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15 Signs That It’s Time to Have a Baby

15 Signs That It’s Time to Have a Baby

Having children is the biggest decision most people make in their lives. It’s a huge responsibility. Children are expensive, they require most of your time, and they’ll be around for at least 18 years. Are you ready? Here are 15 signs that you may be ready for parenthood.

1. If you are between 25 and 35 years old

This seems to be the statistical sweet spot to have kids. Most people have kids when they’re between the ages of 25 and 35. If you’re in that age range, then you’re officially in the age range that most people have kids and that’s always a good start in figuring out if you’re ready to have kids.

2. Your priorities are in line

ready for parenthood

    You know where your money is going. Your bills are up to date, you have a stable place to live, and your job is stable. Your significant other is there to stay. When you get off of work you have literally nothing to do for the rest of the day because all the important stuff is done. When all your priorities are in order, then you’re definitely ready for the responsibility of having kids.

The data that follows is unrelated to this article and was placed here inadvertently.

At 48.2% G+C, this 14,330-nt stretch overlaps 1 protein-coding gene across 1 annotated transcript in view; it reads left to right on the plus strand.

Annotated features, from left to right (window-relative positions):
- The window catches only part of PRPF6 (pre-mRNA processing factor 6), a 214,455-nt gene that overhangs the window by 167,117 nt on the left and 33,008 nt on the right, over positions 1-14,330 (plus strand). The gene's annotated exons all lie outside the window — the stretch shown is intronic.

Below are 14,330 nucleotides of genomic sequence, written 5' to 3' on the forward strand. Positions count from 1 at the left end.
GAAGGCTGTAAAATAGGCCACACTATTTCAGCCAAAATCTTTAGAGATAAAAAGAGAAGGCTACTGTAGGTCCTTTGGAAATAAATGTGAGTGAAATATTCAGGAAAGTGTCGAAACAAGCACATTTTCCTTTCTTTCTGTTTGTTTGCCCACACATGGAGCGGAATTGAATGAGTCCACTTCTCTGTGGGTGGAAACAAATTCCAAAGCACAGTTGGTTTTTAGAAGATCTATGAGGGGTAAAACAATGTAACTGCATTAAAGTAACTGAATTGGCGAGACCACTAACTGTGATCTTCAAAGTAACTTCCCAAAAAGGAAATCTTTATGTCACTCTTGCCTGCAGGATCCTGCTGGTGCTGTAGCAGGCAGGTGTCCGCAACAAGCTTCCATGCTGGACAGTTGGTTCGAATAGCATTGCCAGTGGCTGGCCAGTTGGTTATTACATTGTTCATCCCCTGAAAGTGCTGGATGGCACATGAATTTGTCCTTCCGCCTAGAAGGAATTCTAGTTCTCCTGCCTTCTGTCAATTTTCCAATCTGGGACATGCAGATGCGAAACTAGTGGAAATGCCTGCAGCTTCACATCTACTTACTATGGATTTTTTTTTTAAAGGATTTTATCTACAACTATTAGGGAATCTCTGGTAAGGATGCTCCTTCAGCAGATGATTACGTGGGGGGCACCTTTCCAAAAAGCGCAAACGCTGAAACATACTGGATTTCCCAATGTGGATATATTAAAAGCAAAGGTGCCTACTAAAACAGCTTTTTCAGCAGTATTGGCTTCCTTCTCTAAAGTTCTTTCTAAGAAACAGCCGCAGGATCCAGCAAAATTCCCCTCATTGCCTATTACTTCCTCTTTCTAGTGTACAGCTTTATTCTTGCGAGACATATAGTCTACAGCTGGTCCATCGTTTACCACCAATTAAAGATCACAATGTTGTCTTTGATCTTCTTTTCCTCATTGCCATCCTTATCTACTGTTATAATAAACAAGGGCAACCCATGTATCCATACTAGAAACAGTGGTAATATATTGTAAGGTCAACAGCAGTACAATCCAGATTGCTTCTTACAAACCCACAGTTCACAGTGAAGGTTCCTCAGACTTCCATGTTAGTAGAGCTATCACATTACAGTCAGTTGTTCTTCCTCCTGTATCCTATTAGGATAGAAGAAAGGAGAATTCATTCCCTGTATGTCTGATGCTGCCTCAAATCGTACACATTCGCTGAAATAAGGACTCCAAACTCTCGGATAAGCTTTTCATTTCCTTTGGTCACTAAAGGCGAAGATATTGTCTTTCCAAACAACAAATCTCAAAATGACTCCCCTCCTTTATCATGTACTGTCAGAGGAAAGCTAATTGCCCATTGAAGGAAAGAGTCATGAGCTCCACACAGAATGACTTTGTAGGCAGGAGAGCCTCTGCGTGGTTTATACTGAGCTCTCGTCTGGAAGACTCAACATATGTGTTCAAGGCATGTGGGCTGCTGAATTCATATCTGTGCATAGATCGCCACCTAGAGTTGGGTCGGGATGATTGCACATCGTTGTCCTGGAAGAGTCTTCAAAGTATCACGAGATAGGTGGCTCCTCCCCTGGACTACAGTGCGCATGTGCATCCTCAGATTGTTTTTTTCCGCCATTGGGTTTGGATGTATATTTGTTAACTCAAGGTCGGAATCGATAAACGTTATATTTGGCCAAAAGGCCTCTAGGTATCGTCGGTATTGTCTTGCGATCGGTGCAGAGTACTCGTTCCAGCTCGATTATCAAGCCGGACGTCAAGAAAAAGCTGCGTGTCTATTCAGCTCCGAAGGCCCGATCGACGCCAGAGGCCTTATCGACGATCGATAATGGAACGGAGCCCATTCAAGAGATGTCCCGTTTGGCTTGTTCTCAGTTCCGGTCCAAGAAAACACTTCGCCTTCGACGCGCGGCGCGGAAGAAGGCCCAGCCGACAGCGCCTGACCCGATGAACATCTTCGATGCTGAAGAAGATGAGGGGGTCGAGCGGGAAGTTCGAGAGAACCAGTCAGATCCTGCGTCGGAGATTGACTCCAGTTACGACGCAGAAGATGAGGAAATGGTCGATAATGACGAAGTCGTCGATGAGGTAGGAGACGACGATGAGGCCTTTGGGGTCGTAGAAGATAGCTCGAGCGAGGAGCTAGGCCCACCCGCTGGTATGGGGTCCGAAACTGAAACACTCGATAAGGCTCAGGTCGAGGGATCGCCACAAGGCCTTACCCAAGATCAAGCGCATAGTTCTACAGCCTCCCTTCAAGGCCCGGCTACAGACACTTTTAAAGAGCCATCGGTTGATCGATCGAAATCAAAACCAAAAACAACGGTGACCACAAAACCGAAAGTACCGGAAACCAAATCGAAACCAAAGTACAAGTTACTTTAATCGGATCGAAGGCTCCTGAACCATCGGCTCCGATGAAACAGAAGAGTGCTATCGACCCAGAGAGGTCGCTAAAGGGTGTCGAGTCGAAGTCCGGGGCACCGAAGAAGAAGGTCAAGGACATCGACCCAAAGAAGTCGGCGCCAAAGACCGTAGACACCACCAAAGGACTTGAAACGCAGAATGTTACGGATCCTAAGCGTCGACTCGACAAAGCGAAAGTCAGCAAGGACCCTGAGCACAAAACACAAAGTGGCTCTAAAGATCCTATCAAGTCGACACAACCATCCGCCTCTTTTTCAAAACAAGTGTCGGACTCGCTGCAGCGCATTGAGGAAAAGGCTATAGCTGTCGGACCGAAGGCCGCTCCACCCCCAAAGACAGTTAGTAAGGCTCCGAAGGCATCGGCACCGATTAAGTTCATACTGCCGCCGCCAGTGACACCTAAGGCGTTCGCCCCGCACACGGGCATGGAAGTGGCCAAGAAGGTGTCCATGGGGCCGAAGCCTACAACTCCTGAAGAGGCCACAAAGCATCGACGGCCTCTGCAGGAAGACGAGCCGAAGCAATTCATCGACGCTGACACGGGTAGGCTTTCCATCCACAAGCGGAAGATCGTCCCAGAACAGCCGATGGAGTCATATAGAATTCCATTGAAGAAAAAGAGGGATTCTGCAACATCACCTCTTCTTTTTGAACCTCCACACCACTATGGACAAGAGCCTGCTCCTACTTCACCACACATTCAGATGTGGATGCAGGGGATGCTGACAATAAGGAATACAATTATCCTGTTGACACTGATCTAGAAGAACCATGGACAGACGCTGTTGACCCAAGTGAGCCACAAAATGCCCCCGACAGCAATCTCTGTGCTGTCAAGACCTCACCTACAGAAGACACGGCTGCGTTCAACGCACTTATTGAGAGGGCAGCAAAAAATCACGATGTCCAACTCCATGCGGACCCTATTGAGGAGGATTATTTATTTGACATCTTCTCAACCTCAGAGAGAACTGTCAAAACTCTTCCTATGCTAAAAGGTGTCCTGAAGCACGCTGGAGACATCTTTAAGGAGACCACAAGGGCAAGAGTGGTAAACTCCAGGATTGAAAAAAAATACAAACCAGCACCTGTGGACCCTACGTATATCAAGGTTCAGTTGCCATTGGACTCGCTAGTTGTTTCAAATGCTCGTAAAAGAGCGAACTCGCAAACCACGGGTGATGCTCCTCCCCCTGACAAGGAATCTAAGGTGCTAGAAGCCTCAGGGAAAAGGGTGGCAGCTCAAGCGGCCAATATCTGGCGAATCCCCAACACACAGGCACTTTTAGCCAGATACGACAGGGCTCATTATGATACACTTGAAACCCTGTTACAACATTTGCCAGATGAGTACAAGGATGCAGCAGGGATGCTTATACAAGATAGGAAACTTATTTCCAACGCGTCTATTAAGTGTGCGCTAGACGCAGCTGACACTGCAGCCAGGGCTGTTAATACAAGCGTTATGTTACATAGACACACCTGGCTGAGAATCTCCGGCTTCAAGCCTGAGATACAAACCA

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    3. Your significant other is ready to have kids

    You’ll know it when it happens. They’ll start dropping hints about it. They seem to stare a little to long at other couples who have children. They walk by the baby stuff at the grocery store every single time you go. Obviously you shouldn’t be pressured into something you’re not ready for but if your significant other is ready to go then you know you’re not going into this alone and that’s helpful.

    4. You start enjoying being around other people’s children

    Your friends probably have kids. When the biological urge to have your own starts to hit you hard, you’ll compensate by enjoying spending time with other people’s kids. You volunteer to babysit. At picnics or BBQs, you’re the one with the pool noodles pretending to be the ocean monster or tossing the baseball around with the kids. If this sounds like you then you may be ready to have kids of your own.

    5. You start talking about when you have kids

    ready for parenthood